Alcohol taxes may decrease soon, if Massachusetts voters decide to exempt alcohol from the state's sales tax. Last year, taxes on alcohol went up when sales tax began being applied along with the excise tax. While package store owners say the higher taxes have decreased their sales, public health researchers say the higher taxes reduce drunk driving and other social problems. As a Massachusetts drunk driving defense attorney, I agree with the public health researchers that our society should prevent drunk driving. In addition to stopping OUI-related injuries and deaths, this could reduce police overreaching intended to stop drunk drivers. Police are sometimes so vigilant for drunk drivers that they violate drivers' rights when they stop them on suspicion of drunk driving. The more we prevent drunk driving, the less of an issue this could be.
Prevention of drunk driving is not the only benefit that would come with keeping the tax on alcohol high, according to University of Florida public health researcher Alexander Wagenaar and his colleagues. The team conducted its own research and also examined that of 50 other papers in scientific journals. They found that when alcohol taxes double, deaths from traffic accidents drop by 11 percent, sexually transmitted infections go down by 6 percent, violence decreases by 2 percent and crime decreases by 1.4 percent. As alcohol taxes increase, rates of death, injury, drunk driving, car accidents, drug use, risky sexual behavior, crime and violence decrease. These changes happen because when alcohol prices go up, alcohol use goes down. The only social ill that was not alleviated by higher alcohol taxes was suicide.
Read article: Higher alcohol taxes linked to fewer deaths.
Though higher alcohol taxes do reportedly drive down alcohol sales, it would be wise for package store owners to consider Massachusetts dram shop laws. In some cases, package stores can be held responsible for a customer's drunk driving if they sell alcohol to a customer who has clearly already been drinking. Losing a few sales because of higher taxes may be worth preventing drunk driving accidents, which could cost them huge sums in lawsuits from victims of drunk drivers.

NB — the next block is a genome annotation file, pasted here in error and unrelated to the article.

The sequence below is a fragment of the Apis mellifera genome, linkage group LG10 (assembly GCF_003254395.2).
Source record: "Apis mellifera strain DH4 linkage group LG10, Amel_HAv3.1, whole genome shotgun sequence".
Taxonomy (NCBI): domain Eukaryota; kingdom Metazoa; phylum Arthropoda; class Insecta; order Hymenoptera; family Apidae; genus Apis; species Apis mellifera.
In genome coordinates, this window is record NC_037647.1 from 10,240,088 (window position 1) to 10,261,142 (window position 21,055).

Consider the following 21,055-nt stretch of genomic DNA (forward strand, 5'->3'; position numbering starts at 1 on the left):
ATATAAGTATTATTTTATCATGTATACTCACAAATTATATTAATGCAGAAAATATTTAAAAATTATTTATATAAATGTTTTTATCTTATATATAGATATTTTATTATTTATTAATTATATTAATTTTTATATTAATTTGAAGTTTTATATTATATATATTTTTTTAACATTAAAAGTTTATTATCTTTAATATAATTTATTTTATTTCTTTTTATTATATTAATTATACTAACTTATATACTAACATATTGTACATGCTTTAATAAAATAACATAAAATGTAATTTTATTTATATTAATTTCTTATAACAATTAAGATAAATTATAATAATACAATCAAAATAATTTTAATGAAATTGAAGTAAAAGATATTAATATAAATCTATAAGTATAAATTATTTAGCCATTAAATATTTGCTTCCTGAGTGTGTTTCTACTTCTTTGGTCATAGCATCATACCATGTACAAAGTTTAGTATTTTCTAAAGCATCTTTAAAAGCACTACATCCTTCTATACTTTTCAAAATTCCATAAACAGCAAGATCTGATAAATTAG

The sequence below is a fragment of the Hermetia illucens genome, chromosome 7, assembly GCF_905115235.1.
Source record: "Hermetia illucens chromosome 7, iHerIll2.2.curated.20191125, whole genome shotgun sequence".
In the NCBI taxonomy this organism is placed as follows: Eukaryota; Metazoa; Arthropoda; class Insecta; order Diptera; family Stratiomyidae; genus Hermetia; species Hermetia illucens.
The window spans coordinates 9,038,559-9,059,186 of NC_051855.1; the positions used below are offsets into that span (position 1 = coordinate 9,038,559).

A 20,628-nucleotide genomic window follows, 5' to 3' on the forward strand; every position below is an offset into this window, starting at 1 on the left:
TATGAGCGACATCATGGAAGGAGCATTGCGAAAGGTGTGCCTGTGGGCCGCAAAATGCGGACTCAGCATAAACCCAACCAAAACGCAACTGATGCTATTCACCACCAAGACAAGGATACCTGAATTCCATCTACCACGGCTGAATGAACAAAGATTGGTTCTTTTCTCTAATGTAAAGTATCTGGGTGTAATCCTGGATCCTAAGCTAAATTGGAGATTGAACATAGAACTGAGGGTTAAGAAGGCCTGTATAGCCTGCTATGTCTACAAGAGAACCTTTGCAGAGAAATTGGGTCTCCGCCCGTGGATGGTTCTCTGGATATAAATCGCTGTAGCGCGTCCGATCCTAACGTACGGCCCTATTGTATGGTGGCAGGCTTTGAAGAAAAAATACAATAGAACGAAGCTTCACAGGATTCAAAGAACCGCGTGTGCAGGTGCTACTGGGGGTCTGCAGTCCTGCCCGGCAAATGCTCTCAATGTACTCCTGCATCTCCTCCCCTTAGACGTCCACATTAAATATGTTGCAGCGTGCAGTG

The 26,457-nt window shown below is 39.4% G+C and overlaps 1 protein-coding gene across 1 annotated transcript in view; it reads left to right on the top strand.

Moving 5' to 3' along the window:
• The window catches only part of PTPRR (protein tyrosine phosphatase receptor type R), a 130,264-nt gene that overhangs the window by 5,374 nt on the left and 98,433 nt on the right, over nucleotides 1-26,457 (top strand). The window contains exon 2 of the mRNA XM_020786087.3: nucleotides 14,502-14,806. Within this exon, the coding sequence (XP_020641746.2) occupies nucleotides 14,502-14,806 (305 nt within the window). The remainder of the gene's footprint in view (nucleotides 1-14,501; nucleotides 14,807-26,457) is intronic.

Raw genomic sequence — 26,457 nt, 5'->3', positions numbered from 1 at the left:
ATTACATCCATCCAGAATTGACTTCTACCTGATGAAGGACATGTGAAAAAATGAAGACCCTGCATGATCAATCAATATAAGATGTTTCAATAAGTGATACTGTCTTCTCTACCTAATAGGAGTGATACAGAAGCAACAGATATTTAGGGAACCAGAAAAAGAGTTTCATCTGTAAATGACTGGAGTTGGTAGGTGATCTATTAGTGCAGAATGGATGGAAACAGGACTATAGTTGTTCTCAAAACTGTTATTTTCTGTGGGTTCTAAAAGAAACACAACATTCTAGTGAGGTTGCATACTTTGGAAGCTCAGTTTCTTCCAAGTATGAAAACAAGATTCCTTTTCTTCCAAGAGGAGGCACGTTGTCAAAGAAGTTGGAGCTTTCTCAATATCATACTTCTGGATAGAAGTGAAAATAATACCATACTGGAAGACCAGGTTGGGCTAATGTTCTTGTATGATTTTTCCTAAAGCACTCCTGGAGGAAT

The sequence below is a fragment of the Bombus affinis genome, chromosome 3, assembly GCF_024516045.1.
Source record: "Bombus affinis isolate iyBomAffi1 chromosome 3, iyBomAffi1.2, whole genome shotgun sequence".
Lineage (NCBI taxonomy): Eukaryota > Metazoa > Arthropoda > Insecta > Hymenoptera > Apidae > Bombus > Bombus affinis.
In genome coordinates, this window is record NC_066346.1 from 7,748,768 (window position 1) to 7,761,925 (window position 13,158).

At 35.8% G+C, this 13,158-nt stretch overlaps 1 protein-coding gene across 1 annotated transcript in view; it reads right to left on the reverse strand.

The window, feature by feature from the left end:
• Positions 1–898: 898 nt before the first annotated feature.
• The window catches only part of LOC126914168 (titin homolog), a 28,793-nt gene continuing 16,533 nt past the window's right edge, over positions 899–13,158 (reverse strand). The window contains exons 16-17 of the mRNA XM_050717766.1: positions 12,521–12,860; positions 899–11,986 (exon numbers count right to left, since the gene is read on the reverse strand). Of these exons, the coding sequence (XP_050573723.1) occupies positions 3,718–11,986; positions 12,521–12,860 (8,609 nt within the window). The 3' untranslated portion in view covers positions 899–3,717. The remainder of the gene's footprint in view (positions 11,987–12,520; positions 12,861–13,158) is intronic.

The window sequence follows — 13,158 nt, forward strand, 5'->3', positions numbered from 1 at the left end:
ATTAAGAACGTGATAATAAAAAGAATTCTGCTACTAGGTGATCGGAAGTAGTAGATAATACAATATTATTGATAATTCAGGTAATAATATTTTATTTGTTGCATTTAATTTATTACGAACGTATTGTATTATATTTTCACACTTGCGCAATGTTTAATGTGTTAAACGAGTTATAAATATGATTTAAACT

As a Massachusetts intoxicated driving defense attorney, I'm interested in reducing drunk driving as a social problem too. I know that police are dedicated to getting drunk drivers off the road, as they should be. But sometimes, they can be so focused on that goal that they see guilt when it's not really there. Once a police officer has pulled a driver over on suspicion of drunk driving, that officer has probably made up his or her mind, and is just looking for evidence to confirm that suspicion. The tools that police have to confirm their suspicions -- breathalyzers and field sobriety tests, most frequently -- are scientifically dubious at best. A driver's presumed innocence is out the window as soon as the police pull the driver over, and the punishments for drunk driving are wildly disproportionate to the punishments for equally or even more dangerous behaviors like texting while driving.